I started to stalk him promptly, creeping up the hill behind him, chuckling to myself at the rare sport of catching a wild thing at his own game. But before I sighted him again he grew uneasy (the snow tells everything), trotted down hill to the trail, and put his nose into it here and there to be sure it was not polluted. Then—another of his endless devices to make the noonday siesta  full of contentment—he followed the back track a little way, stepping carefully in his own footprints; branched off on the other side of the trail, and so circled swiftly back to join his little flock, leaving behind him a sad puzzle of disputing tracks for any novice that might follow him.

So the interesting chase went on all day, skill against keener cunning, instinct against finer instinct, through the white wonder of the winter woods, till, late in the afternoon, it swung back towards the starting point. The deer had undoubtedly intended to begin their yard that day on the ridge I had selected; for at noon I crossed the trail of the two from the haystack, heading as if by mutual understanding in that direction. But the big buck, feeling that he was followed, cunningly led his charge away from the spot, so as to give no hint of the proposed winter quarters to the enemy that was after him. Just as the long shadows were stretching across all the valleys from hill to hill, and the sun vanished into the last gray bank of clouds on the horizon, my deer recrossed the old road, leaping it, as in the morning, so as to leave no telltale track, and climbed the hill to the dense thicket where they had passed the previous night.

Here was my last chance, and I studied it deliberately. The deer were there, safe within the evergreens, I had no doubt, using their eyes for the open hillside in front and their noses for the woods behind. It was useless to attempt stalking from any direction, for the cover was so thick that a fox could hardly creep through without alarming ears far less sensitive than a deer's. Skill had failed; their cunning was too much for me. I must now try an appeal to curiosity.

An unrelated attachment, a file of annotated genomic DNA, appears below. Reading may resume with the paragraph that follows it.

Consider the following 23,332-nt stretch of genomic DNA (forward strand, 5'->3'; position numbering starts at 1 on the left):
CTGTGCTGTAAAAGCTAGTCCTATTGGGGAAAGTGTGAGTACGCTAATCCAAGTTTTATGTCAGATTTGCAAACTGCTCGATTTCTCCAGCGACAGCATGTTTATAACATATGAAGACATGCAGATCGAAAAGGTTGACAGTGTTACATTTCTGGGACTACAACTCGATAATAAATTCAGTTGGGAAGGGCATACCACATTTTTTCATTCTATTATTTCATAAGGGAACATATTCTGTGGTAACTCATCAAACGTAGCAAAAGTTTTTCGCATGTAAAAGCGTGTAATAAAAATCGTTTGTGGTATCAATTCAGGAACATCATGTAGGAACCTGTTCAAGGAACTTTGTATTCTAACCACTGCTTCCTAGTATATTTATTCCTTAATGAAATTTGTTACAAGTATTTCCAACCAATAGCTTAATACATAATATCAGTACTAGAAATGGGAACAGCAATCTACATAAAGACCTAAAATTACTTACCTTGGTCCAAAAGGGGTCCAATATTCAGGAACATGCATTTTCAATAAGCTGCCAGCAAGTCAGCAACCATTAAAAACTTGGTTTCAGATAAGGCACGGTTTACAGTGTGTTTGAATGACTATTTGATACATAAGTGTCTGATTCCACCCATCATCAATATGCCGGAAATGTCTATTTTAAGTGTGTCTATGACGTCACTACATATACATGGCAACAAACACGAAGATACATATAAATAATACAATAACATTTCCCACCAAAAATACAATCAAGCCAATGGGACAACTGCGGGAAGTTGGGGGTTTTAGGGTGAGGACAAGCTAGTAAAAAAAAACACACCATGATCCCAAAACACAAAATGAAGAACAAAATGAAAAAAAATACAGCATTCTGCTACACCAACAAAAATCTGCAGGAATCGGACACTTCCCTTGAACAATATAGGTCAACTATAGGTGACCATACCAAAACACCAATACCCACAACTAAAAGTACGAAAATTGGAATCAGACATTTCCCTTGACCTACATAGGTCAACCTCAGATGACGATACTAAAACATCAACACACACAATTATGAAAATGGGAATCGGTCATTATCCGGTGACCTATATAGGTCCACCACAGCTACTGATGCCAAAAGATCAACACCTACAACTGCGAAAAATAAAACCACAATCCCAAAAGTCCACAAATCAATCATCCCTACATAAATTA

I crept up the hill flat on my face, keeping stump or scrub spruce always between me and the thicket on the hilltop. The wind was in my favor; I had only their eyes to consider. Somewhere, just within the shadow, at least one pair were sweeping the back track keenly; so I kept well away from it, creeping slowly up till I rested behind a great burned stump within forty yards of my game. There I fastened a red bandanna handkerchief to a stick and waved it slowly above the stump.

Almost instantly there was a snort and a rustle of bushes in the thicket above me. Peeking out I saw the evergreens moving nervously; a doe's head appeared, her ears set forward, her eyes glistening. I waved the handkerchief more erratically. My rifle lay across the stump's roots, pointing straight at her; but she was not the game I was hunting. Some more waving and dancing of the bright color, some more nervous twitchings and rustlings in the evergreens, then a whistle and a rush; the doe disappeared; the movement ceased; the thicket was silent as the winter woods behind me.